Stantec Wraps Design on San Antonio Proton Therapy Center
By HCO Staff
SAN ANTONIO, Texas—Leading global integrated design firm Stantec, recognized for its Particle Therapy Center of Excellence, has completed the design of the San Antonio Proton Therapy Center. The new 26,000-square-foot facility will provide an advanced alternative to conventional radiation treatment to nearly 500 patients annually from South and West Texas, as well as Mexico.
Proton International LLC will develop the new cancer center, which is located adjacent to The University of Texas (UT) Health San Antonio’s Greehey Campus and the Mays Cancer Center, with UT Health as the clinical partner. Unlike X-ray radiation, proton therapy uses beams of high-energy protons, or positively charged particles in atoms, to precisely target tumors while largely sparing surrounding healthy tissues and reducing side effects.
The building is characterized by a simplicity of massing and composition with an interlocking design that links indoor spaces and outdoor gardens to produce an elegant, compact building that is integrated with its natural surroundings.
The two-story, state-of-the-art cancer treatment center offers dedicated areas to welcome patients, provide clinic care and treatment, support staff, and accommodate complex equipment requirements. An expansive exterior canopy leads to the main double-height lobby flanked by healing gardens to the east and west. Accessible from the lobby, the treatment functions are laid out to promote synergy between the care team and patients in a design defined by subtle naturalistic patterns and touches of bright colors. The staff area stretches behind the main façade and connects with the adjoining patio for a place of respite.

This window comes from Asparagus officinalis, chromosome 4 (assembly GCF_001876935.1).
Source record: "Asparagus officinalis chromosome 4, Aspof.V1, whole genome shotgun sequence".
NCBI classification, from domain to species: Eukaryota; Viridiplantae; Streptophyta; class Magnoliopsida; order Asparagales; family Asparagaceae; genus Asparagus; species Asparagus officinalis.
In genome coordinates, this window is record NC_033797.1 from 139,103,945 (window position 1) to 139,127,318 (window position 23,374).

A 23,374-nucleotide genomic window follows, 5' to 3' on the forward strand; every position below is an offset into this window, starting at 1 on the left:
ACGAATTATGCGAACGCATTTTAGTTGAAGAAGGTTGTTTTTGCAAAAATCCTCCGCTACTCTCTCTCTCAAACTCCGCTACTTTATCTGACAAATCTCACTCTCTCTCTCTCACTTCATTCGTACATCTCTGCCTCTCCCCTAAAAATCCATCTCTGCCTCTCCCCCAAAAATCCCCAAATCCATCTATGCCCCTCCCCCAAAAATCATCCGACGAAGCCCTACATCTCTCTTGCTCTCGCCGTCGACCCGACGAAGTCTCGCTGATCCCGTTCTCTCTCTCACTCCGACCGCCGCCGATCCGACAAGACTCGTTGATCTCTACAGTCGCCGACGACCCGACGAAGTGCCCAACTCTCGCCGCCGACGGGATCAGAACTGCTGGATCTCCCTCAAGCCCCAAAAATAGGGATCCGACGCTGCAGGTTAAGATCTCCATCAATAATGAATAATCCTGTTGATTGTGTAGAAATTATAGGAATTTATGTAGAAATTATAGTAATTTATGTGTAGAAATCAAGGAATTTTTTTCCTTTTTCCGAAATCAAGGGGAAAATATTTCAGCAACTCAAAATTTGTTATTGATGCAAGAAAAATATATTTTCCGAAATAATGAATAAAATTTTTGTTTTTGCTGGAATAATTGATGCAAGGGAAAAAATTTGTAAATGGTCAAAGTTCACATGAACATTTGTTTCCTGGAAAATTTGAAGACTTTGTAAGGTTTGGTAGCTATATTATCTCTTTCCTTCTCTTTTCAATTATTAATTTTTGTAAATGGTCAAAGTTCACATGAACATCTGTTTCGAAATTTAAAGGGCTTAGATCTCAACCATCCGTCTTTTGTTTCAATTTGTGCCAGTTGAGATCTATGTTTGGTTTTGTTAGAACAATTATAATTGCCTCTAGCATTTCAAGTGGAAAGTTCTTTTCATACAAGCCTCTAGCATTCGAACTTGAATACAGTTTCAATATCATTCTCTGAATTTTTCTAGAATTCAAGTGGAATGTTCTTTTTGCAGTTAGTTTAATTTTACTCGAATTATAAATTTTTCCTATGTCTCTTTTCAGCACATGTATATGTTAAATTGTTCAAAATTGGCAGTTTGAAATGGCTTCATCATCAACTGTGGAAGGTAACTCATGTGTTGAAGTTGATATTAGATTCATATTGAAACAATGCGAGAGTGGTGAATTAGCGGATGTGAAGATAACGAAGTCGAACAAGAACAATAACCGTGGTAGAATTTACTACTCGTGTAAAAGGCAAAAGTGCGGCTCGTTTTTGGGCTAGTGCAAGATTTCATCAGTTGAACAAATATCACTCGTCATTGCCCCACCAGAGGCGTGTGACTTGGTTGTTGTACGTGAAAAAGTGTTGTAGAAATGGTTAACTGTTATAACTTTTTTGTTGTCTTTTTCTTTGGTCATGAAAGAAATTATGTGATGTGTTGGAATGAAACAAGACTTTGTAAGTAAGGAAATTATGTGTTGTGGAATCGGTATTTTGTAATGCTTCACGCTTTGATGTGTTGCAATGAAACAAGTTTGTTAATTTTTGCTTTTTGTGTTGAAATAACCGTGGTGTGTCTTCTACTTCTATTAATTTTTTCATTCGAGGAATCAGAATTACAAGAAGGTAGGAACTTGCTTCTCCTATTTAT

To maximize the building’s presence on campus, the site was conceptually divided in parallel layers with the proton building at the center. Three gardens inspired by South Texas’ nature and colors will complement the expressive composition of the building. A healing garden will line the main building lobby on two sides, and a step garden with outdoor patio will add amenities adjacent to the staff lounge. The third garden will be located at the end of the treatment corridor. New trees planted on a grid will be added along three sides of the property to provide a natural backdrop and shading to the building.
“Bringing proton therapy to San Antonio will be a game changer for the region,” said Paula Williams, principal for Stantec. “Our design aims to give patients a sense of comfort and familiarity by creating a simple space and serves as a nod to Texas’ historical adobe architecture.”
Stantec is a leading global expert in the design of particle therapy centers. Recent projects designed by Stantec include the MD Anderson Proton Therapy Center in Houston, TX; New York Proton Center in New York, NY; Johns Hopkins Proton Therapy Center in Washington, DC; Emory Proton Therapy Center in Atlanta, GA; Inova Schar Institute Proton Center in Fairfax, VA; Proton International at University of Alabama at Birmingham in Birmingham, AL; South Florida Proton Therapy Institute in Delray Beach, Florida; and Hefei Heavy Ion Medical Center in Hefei, China.
A contractor on the San Antonio project has not yet been named.